Few are more acutely aware of this paradox than Alex Gorsky, CEO of Johnson & Johnson , the healthcare device, pharmaceutical and consumer-goods company best known for products like Band-Aids and Tylenol. Politicians have vilified his industry over prescription-drug prices, and trial lawyers for using talc in its baby powder, which it discontinued in North America in 2020. But now J&J is a household name in the best way for developing its single-shot Covid vaccine, which the Food and Drug Administration approved for emergency use last month. The vaccine is increasing the U.S. supply of shots at a critical time and will enable a billion people world-wide to be vaccinated this year.
J&J’s road to the vaccine—from failure to life-saving success, from investment write-off to breakthrough—is a little-known story about science, business risk and innovation. There are also lessons for those who think capitalism is merely about rapacious profit.
“We would never be in the position where we are today if we had not invested billions of dollars over decades so that we could respond,” Mr. Gorsky, 60, says in an interview the Monday morning after the FDA authorized its Covid vaccine. The U.S. Army veteran had been up since 3:30 a.m., getting in one of his early-morning workouts before meetings. J&J’s Covid-19 vaccine development over the last year has been a sprint, but the process that led to it has been a decades-long marathon.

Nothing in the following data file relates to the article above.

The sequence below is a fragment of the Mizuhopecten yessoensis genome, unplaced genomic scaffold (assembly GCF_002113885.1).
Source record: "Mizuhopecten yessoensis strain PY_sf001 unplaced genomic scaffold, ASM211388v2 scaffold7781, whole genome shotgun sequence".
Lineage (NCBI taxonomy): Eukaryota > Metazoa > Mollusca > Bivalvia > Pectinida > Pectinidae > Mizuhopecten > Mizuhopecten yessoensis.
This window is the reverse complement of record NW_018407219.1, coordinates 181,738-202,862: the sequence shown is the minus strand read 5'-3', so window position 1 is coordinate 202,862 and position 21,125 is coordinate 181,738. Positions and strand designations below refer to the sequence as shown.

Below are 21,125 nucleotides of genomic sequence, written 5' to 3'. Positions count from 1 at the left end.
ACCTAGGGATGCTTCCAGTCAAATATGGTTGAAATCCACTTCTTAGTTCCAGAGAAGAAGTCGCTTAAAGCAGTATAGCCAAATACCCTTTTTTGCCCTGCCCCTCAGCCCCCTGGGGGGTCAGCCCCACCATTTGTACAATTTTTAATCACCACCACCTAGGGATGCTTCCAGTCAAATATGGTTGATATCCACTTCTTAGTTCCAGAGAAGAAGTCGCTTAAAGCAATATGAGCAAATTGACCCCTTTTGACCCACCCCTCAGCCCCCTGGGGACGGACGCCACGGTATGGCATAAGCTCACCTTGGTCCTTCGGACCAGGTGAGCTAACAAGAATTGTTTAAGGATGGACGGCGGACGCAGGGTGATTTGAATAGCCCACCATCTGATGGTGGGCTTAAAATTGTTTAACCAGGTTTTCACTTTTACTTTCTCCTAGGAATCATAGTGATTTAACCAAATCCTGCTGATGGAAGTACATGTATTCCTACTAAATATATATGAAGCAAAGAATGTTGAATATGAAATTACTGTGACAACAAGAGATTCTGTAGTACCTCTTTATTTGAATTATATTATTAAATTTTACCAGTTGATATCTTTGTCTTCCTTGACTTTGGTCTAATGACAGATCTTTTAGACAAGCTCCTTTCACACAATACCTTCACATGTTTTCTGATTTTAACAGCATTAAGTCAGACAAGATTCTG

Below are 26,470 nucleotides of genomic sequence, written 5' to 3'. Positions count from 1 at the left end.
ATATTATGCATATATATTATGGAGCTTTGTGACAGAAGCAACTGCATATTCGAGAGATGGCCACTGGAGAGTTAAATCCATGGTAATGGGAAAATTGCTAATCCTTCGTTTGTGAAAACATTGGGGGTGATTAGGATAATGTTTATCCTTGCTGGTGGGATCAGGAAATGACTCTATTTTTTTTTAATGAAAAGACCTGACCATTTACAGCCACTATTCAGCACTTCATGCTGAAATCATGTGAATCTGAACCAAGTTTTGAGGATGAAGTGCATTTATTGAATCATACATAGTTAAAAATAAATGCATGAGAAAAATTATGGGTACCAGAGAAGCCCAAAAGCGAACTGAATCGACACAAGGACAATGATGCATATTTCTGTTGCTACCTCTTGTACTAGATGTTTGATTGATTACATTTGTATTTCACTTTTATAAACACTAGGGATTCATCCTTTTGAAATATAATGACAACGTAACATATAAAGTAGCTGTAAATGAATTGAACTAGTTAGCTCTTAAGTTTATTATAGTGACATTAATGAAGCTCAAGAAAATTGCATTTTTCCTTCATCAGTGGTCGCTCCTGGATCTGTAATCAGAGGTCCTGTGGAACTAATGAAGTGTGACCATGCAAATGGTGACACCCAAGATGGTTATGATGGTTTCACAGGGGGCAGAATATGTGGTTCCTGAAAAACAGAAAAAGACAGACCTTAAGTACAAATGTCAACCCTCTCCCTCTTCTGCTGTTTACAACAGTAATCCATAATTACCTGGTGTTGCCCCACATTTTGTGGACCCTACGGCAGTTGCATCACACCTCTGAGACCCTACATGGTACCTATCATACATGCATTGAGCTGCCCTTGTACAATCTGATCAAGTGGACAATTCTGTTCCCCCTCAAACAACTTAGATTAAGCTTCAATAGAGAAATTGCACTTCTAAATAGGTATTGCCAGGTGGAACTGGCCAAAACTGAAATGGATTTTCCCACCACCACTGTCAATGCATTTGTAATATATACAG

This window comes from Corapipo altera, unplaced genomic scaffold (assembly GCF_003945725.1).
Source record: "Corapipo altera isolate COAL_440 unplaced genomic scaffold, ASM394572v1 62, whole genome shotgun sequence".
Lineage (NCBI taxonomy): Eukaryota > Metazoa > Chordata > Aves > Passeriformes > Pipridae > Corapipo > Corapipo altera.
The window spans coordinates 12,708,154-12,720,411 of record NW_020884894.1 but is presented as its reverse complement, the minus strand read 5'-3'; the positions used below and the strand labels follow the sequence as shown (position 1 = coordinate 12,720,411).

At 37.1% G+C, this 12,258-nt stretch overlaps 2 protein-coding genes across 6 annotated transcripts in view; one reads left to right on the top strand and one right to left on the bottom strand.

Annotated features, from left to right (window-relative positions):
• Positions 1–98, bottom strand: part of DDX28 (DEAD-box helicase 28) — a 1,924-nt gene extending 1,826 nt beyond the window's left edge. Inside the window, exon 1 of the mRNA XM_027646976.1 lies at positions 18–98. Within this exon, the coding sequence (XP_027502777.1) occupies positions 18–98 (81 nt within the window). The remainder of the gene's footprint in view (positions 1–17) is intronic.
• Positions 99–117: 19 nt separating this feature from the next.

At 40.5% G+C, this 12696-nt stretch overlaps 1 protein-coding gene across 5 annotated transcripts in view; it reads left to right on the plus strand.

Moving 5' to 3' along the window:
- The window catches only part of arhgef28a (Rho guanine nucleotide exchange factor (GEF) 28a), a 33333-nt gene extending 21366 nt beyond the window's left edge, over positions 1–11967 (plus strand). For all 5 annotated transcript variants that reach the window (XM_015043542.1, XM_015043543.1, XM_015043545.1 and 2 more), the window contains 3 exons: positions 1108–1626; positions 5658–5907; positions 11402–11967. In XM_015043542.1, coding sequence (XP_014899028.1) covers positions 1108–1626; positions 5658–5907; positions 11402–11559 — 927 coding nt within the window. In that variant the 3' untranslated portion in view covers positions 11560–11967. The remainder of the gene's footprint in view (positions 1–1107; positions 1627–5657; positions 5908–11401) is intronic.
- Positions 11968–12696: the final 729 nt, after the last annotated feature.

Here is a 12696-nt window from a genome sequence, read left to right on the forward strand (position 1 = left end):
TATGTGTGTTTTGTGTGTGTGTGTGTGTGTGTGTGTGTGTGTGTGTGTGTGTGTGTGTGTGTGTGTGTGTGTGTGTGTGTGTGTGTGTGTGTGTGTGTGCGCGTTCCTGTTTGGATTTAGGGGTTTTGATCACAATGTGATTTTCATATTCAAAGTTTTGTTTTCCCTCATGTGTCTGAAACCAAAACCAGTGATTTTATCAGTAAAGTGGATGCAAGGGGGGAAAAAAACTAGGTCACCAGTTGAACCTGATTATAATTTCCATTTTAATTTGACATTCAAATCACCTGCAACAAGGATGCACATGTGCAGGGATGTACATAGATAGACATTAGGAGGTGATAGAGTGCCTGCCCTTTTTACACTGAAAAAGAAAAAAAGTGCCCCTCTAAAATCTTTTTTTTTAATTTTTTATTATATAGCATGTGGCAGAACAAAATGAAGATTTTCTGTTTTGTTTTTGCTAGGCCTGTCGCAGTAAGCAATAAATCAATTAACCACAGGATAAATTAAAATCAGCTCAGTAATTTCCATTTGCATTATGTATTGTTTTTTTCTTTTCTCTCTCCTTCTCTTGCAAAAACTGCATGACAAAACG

Progressives have made ending “systemic racism” their most prominent cause. It’s one they believe in fervently, though alas not fervently enough to see how their own policies contribute to the segregation and suffering of poor and minority communities.